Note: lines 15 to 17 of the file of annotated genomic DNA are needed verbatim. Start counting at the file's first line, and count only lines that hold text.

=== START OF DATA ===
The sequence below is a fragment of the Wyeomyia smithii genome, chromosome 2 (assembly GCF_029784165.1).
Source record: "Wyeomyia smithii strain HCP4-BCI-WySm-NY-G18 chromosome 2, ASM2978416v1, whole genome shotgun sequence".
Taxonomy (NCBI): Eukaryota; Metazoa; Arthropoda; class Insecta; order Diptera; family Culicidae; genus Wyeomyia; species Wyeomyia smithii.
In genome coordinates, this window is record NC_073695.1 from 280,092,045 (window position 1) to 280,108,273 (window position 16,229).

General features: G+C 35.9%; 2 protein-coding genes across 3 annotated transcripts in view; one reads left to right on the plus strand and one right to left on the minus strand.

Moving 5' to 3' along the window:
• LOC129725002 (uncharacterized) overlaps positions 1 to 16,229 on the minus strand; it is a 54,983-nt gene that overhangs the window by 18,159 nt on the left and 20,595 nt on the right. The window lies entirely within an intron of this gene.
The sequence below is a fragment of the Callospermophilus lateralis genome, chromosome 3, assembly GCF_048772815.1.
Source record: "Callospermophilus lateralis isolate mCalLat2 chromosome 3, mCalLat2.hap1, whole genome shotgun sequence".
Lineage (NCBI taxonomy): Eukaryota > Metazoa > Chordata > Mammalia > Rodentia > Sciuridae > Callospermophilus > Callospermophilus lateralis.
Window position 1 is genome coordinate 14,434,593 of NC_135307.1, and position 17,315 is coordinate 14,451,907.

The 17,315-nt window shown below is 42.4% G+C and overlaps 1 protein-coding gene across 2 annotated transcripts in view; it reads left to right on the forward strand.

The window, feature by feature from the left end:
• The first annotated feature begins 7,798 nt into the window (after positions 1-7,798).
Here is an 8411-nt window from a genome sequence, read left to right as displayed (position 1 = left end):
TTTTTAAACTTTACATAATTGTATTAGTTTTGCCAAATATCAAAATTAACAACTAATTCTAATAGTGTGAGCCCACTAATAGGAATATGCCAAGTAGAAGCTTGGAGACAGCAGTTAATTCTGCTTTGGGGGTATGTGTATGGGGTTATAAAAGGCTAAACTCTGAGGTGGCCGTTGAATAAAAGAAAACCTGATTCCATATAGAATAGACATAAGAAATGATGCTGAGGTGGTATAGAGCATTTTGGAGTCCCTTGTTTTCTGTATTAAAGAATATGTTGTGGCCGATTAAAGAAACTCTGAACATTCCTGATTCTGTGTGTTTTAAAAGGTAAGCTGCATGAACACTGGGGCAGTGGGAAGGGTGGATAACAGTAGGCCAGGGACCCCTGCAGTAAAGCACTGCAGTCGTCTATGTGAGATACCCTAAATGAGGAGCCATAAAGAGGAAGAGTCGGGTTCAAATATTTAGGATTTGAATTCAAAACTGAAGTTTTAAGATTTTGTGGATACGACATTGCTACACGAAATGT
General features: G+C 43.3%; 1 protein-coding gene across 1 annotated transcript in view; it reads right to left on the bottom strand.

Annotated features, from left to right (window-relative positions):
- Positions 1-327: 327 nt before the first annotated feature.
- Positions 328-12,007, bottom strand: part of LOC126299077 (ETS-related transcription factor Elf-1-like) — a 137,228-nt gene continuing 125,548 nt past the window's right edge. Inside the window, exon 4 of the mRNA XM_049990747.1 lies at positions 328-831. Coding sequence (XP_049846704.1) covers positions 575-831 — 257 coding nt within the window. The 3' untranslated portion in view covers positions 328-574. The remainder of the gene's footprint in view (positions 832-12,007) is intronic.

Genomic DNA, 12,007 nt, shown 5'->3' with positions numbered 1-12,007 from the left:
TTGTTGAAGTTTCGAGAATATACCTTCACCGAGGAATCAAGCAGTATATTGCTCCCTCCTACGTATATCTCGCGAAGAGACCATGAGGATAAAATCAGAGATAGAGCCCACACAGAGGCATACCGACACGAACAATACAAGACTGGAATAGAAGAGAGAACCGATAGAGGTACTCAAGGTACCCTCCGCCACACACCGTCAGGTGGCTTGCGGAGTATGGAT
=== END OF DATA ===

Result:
Here is an 8411-nt window from a genome sequence, read left to right as displayed (position 1 = left end):
TTTTTAAACTTTACATAATTGTATTAGTTTTGCCAAATATCAAAATTAACAACTAATTCTAATAGTGTGAGCCCACTAATAGGAATATGCCAAGTAGAAGCTTGGAGACAGCAGTTAATTCTGCTTTGGGGGTATGTGTATGGGGTTATAAAAGGCTAAACTCTGAGGTGGCCGTTGAATAAAAGAAAACCTGATTCCATATAGAATAGACATAAGAAATGATGCTGAGGTGGTATAGAGCATTTTGGAGTCCCTTGTTTTCTGTATTAAAGAATATGTTGTGGCCGATTAAAGAAACTCTGAACATTCCTGATTCTGTGTGTTTTAAAAGGTAAGCTGCATGAACACTGGGGCAGTGGGAAGGGTGGATAACAGTAGGCCAGGGACCCCTGCAGTAAAGCACTGCAGTCGTCTATGTGAGATACCCTAAATGAGGAGCCATAAAGAGGAAGAGTCGGGTTCAAATATTTAGGATTTGAATTCAAAACTGAAGTTTTAAGATTTTGTGGATACGACATTGCTACACGAAATGT
General features: G+C 43.3%; 1 protein-coding gene across 1 annotated transcript in view; it reads right to left on the bottom strand.